From AFP: US trade chief recalls racism as Chinese American kid (there, I fixed it for you):
US Secretary of Commerce Gary Locke recalled Thursday the abuse he suffered as a Chinese-American child in the 1950s and said his personal success showed how far immigrants from China have come.
“It sure feels a whole lot different to be a Chinese-American today than it did when I was growing up,” said Locke, tapped by President Barack Obama to be the next US ambassador to Beijing.
Speaking to the Committee of 100 Chinese-American business conference in New York, Locke said his school teacher in the Pacific Northwest state of Washington “believed it was her duty to literally beat the native culture out of me.”
“I got the message that I had to choose between being Chinese and American,” he said.
Born to a working-class immigrant family, Locke went on to become governor of Washington, the first Chinese-American to hold a governor’s post. The mansion he took over was “just one mile from where my grandfather swept floors and washed dishes. It took our family 100 years to travel one mile.”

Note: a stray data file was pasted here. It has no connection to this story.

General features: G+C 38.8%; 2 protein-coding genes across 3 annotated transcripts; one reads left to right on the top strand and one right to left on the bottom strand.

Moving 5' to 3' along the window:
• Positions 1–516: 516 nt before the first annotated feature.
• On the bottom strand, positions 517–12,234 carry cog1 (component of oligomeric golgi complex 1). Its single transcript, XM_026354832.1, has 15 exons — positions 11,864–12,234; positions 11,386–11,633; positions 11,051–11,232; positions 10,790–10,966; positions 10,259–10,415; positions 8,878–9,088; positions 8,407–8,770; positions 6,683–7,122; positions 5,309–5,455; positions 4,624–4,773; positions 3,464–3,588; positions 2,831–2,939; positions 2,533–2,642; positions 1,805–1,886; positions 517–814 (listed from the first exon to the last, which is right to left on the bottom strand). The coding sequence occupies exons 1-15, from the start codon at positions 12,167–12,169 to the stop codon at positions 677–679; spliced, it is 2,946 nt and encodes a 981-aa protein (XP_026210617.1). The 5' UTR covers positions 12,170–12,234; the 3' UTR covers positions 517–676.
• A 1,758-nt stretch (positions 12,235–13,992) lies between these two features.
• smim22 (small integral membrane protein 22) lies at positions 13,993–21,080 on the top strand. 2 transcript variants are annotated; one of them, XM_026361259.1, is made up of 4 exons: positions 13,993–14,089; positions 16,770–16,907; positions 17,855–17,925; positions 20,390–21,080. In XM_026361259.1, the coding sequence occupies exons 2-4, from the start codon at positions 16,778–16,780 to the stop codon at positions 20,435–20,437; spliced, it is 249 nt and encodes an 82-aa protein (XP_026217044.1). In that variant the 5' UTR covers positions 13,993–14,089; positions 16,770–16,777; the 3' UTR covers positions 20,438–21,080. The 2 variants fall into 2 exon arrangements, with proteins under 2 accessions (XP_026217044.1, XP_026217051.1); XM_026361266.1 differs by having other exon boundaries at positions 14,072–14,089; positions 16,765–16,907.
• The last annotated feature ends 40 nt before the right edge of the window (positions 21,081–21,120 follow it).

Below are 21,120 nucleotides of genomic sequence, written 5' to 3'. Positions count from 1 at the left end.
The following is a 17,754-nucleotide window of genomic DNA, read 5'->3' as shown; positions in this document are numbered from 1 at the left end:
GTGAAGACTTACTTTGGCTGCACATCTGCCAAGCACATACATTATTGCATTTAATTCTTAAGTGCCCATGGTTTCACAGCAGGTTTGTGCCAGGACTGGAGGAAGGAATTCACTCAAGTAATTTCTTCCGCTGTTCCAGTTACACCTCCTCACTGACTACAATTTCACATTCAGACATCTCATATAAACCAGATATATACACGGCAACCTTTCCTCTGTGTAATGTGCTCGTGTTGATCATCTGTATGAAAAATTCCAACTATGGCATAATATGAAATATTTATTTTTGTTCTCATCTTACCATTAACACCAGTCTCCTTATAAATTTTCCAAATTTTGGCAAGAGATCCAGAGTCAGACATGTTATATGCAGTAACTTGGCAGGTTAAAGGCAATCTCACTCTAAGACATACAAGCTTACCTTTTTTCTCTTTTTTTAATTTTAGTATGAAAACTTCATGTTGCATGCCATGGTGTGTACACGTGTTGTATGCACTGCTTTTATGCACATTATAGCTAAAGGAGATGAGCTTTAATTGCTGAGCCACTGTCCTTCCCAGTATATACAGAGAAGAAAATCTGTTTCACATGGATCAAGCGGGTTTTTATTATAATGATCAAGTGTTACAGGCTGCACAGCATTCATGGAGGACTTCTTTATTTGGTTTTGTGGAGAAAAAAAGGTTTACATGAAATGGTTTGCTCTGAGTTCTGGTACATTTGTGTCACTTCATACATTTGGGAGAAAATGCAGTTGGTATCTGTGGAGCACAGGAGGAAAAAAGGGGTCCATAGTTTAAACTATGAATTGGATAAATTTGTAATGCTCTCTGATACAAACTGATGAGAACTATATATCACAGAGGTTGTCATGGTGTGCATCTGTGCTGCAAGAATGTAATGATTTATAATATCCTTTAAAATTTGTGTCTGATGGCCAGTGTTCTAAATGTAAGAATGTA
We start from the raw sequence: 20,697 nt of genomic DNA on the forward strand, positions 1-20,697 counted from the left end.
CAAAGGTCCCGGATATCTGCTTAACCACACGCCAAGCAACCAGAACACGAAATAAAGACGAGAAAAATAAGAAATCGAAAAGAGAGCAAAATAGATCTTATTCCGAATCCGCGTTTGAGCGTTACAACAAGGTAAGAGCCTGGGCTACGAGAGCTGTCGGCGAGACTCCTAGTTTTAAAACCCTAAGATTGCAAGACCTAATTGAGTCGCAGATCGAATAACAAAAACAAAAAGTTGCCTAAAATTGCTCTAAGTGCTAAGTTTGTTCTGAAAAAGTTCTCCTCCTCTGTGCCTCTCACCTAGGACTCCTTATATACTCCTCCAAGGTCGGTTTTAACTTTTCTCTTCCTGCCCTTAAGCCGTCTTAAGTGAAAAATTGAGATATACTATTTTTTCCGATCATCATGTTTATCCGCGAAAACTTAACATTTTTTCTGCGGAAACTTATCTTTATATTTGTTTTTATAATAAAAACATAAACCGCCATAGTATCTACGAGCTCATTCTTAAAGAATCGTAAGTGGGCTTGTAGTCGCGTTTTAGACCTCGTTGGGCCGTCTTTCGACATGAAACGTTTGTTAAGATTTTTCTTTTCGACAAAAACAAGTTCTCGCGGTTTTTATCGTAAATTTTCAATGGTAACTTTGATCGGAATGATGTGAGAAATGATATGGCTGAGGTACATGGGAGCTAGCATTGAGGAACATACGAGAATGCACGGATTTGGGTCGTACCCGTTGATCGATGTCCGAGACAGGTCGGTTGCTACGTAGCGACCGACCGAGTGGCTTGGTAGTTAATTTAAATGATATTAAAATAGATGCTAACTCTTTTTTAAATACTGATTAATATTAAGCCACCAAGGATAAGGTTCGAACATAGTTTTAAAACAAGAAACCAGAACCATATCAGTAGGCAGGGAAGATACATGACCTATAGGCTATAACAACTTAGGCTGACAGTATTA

Locke, 61, said pressure from his school teacher to assimilate and counter-pressure from his parents to maintain Chinese roots was “the constant tension of my youth.”
“It took almost the civil rights movement to teach me that I could be both Chinese and American — that in fact I am Chinese-American,” he said. “I could be as loyal and patriotic as anyone else and still eat with chopsticks.”
Locke quipped that there are now so many Asian Americans in Obama’s government “that we’re often confused for each other.”
However in wider political circles, Asians are heavily under-represented, he said, with only two percent of Congress Asian-American, compared to a 5.6 percent slice of the whole population.
The fault this time, said Locke, lies with Asian-Americans who shun political ambition for professional careers.
“Fifty or 60 years ago we could chalk this up to discrimination but I don’t think we can today,” he said, urging greater participation in public life.
“We’ve got to be at the table helping to set the policies that impact on us,” he said. “This is the next frontier of Chinese-American advancement.”